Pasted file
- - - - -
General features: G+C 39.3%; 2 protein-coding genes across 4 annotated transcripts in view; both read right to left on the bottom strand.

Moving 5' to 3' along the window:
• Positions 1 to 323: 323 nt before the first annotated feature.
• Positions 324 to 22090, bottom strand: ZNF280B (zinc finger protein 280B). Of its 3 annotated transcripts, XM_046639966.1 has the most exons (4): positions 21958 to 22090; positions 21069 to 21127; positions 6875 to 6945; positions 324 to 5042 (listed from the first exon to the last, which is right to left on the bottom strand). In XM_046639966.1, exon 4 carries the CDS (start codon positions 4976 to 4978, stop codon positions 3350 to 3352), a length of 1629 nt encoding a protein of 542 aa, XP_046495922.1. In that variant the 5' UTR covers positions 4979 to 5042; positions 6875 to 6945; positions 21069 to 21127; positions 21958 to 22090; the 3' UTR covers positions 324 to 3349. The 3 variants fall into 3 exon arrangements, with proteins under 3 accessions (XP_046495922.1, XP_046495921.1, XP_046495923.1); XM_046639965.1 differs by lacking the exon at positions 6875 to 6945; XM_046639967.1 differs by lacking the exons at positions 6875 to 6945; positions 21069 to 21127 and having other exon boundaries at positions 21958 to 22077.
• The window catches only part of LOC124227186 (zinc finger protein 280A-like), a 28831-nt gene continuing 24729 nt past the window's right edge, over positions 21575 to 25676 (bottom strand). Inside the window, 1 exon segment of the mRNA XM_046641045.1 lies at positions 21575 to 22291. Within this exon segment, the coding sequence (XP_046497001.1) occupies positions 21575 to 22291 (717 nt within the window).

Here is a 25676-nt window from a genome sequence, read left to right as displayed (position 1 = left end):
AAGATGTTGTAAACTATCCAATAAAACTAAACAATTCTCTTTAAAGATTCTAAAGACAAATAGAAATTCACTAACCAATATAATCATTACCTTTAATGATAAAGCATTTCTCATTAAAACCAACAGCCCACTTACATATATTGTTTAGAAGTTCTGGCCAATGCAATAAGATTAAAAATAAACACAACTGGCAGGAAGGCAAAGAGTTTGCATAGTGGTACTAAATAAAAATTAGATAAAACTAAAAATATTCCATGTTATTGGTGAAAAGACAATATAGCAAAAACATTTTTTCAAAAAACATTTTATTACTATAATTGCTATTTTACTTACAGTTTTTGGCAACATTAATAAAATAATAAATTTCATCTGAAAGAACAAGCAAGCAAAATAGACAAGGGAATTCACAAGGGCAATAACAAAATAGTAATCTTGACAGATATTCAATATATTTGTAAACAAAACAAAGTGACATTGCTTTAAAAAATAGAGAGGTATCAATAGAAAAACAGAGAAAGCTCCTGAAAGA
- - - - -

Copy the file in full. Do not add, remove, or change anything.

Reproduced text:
General features: G+C 39.3%; 2 protein-coding genes across 4 annotated transcripts in view; both read right to left on the bottom strand.

Moving 5' to 3' along the window:
• Positions 1 to 323: 323 nt before the first annotated feature.
• Positions 324 to 22090, bottom strand: ZNF280B (zinc finger protein 280B). Of its 3 annotated transcripts, XM_046639966.1 has the most exons (4): positions 21958 to 22090; positions 21069 to 21127; positions 6875 to 6945; positions 324 to 5042 (listed from the first exon to the last, which is right to left on the bottom strand). In XM_046639966.1, exon 4 carries the CDS (start codon positions 4976 to 4978, stop codon positions 3350 to 3352), a length of 1629 nt encoding a protein of 542 aa, XP_046495922.1. In that variant the 5' UTR covers positions 4979 to 5042; positions 6875 to 6945; positions 21069 to 21127; positions 21958 to 22090; the 3' UTR covers positions 324 to 3349. The 3 variants fall into 3 exon arrangements, with proteins under 3 accessions (XP_046495922.1, XP_046495921.1, XP_046495923.1); XM_046639965.1 differs by lacking the exon at positions 6875 to 6945; XM_046639967.1 differs by lacking the exons at positions 6875 to 6945; positions 21069 to 21127 and having other exon boundaries at positions 21958 to 22077.
• The window catches only part of LOC124227186 (zinc finger protein 280A-like), a 28831-nt gene continuing 24729 nt past the window's right edge, over positions 21575 to 25676 (bottom strand). Inside the window, 1 exon segment of the mRNA XM_046641045.1 lies at positions 21575 to 22291. Within this exon segment, the coding sequence (XP_046497001.1) occupies positions 21575 to 22291 (717 nt within the window).

Here is a 25676-nt window from a genome sequence, read left to right as displayed (position 1 = left end):
AAGATGTTGTAAACTATCCAATAAAACTAAACAATTCTCTTTAAAGATTCTAAAGACAAATAGAAATTCACTAACCAATATAATCATTACCTTTAATGATAAAGCATTTCTCATTAAAACCAACAGCCCACTTACATATATTGTTTAGAAGTTCTGGCCAATGCAATAAGATTAAAAATAAACACAACTGGCAGGAAGGCAAAGAGTTTGCATAGTGGTACTAAATAAAAATTAGATAAAACTAAAAATATTCCATGTTATTGGTGAAAAGACAATATAGCAAAAACATTTTTTCAAAAAACATTTTATTACTATAATTGCTATTTTACTTACAGTTTTTGGCAACATTAATAAAATAATAAATTTCATCTGAAAGAACAAGCAAGCAAAATAGACAAGGGAATTCACAAGGGCAATAACAAAATAGTAATCTTGACAGATATTCAATATATTTGTAAACAAAACAAAGTGACATTGCTTTAAAAAATAGAGAGGTATCAATAGAAAAACAGAGAAAGCTCCTGAAAGA